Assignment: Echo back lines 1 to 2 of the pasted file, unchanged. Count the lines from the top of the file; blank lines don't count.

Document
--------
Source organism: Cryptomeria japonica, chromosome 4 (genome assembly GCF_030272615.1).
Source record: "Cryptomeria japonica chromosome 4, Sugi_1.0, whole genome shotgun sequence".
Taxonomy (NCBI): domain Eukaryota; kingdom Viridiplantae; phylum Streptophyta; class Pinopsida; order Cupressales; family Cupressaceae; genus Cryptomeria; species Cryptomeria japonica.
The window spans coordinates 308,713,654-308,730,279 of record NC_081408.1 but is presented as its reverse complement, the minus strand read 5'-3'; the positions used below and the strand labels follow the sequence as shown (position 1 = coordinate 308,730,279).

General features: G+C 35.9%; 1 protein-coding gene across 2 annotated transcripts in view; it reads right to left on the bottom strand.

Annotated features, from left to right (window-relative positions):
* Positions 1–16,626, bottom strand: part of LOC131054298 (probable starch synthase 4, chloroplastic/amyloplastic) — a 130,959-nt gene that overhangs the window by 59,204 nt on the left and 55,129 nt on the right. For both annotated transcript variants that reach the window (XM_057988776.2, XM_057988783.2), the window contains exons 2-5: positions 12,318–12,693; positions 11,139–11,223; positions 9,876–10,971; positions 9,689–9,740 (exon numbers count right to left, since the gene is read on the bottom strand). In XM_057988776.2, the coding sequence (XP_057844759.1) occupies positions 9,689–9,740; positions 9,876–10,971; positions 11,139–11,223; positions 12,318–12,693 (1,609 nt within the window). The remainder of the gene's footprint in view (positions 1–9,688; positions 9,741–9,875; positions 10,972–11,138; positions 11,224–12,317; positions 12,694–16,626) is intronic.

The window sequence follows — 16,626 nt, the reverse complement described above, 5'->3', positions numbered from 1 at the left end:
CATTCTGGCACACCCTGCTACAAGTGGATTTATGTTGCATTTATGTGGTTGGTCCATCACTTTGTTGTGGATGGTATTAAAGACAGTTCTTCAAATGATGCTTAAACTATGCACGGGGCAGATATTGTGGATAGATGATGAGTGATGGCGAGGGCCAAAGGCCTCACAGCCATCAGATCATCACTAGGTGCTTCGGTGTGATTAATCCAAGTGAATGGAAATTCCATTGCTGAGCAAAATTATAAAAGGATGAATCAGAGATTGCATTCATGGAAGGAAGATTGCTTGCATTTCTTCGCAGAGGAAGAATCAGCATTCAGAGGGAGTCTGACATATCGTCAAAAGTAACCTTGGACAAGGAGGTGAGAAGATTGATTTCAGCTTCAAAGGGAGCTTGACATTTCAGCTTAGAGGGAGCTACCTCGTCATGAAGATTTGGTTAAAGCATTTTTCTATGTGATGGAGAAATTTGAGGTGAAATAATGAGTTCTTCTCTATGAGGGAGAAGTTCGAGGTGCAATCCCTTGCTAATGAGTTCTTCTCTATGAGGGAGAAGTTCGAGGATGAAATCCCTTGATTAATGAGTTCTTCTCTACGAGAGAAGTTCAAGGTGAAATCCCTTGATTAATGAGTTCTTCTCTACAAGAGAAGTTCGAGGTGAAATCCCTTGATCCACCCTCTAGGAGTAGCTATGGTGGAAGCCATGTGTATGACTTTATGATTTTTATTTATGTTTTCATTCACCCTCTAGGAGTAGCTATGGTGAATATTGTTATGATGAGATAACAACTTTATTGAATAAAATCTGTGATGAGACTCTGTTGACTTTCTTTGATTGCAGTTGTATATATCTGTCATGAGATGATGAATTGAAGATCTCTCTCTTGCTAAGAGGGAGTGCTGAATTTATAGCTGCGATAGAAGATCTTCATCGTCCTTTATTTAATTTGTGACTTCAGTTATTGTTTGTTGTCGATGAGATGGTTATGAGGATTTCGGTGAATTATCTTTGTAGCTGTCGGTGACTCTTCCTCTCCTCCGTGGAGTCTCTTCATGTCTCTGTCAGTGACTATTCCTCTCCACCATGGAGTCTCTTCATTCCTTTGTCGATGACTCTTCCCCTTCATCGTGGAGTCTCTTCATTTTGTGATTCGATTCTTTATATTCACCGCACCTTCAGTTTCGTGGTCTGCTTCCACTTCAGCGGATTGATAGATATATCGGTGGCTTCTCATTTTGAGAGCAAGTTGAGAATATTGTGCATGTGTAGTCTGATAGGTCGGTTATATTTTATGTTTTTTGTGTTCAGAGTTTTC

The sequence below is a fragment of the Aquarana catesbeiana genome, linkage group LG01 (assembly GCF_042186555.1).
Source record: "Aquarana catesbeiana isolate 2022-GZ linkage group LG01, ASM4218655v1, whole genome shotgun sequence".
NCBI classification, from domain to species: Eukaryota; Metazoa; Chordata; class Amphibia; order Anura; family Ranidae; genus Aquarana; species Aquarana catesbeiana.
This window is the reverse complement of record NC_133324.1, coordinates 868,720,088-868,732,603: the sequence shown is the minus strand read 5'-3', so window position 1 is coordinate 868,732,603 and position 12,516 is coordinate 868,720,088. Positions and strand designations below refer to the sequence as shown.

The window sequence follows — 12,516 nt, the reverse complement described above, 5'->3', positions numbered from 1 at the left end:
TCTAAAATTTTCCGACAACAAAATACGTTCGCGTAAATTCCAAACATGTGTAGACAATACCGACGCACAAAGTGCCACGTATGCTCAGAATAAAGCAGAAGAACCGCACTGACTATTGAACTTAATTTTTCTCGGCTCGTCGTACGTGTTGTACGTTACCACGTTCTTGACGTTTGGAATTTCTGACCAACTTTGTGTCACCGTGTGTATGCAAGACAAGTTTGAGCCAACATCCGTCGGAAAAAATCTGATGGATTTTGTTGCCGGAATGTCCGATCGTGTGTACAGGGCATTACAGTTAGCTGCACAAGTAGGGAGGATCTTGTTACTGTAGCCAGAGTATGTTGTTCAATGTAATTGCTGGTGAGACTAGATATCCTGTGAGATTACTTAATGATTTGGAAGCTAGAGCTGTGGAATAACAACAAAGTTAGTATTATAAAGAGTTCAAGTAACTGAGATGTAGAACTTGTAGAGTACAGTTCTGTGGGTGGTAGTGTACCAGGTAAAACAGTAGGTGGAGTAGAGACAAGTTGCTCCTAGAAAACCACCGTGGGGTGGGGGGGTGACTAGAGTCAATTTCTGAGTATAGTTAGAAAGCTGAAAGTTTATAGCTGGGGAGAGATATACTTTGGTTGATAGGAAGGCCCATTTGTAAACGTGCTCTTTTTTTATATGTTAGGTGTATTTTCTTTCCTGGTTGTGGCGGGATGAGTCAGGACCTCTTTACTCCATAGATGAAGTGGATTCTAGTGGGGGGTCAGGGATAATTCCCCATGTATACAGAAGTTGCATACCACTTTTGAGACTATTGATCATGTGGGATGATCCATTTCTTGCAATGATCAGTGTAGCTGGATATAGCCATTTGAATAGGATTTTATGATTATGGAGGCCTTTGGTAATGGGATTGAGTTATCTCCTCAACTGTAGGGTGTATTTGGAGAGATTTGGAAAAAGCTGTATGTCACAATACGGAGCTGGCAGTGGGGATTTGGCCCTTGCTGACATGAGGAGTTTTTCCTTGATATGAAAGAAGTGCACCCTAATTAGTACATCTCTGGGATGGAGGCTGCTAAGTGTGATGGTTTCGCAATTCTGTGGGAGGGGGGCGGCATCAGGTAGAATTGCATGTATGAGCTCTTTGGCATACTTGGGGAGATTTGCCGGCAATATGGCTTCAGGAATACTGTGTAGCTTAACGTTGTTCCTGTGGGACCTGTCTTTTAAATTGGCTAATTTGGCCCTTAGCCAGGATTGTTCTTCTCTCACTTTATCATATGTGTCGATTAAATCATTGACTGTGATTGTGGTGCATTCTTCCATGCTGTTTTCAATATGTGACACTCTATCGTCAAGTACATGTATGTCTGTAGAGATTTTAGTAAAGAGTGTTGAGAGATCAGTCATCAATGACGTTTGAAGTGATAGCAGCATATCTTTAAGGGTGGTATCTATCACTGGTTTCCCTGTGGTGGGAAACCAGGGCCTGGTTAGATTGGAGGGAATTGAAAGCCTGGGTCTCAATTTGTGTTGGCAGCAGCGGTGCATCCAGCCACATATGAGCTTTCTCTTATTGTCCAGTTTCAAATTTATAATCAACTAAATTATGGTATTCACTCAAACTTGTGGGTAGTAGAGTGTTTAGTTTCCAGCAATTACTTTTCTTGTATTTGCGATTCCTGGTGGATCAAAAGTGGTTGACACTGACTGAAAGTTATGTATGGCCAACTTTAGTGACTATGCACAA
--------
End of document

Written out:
Source organism: Cryptomeria japonica, chromosome 4 (genome assembly GCF_030272615.1).
Source record: "Cryptomeria japonica chromosome 4, Sugi_1.0, whole genome shotgun sequence".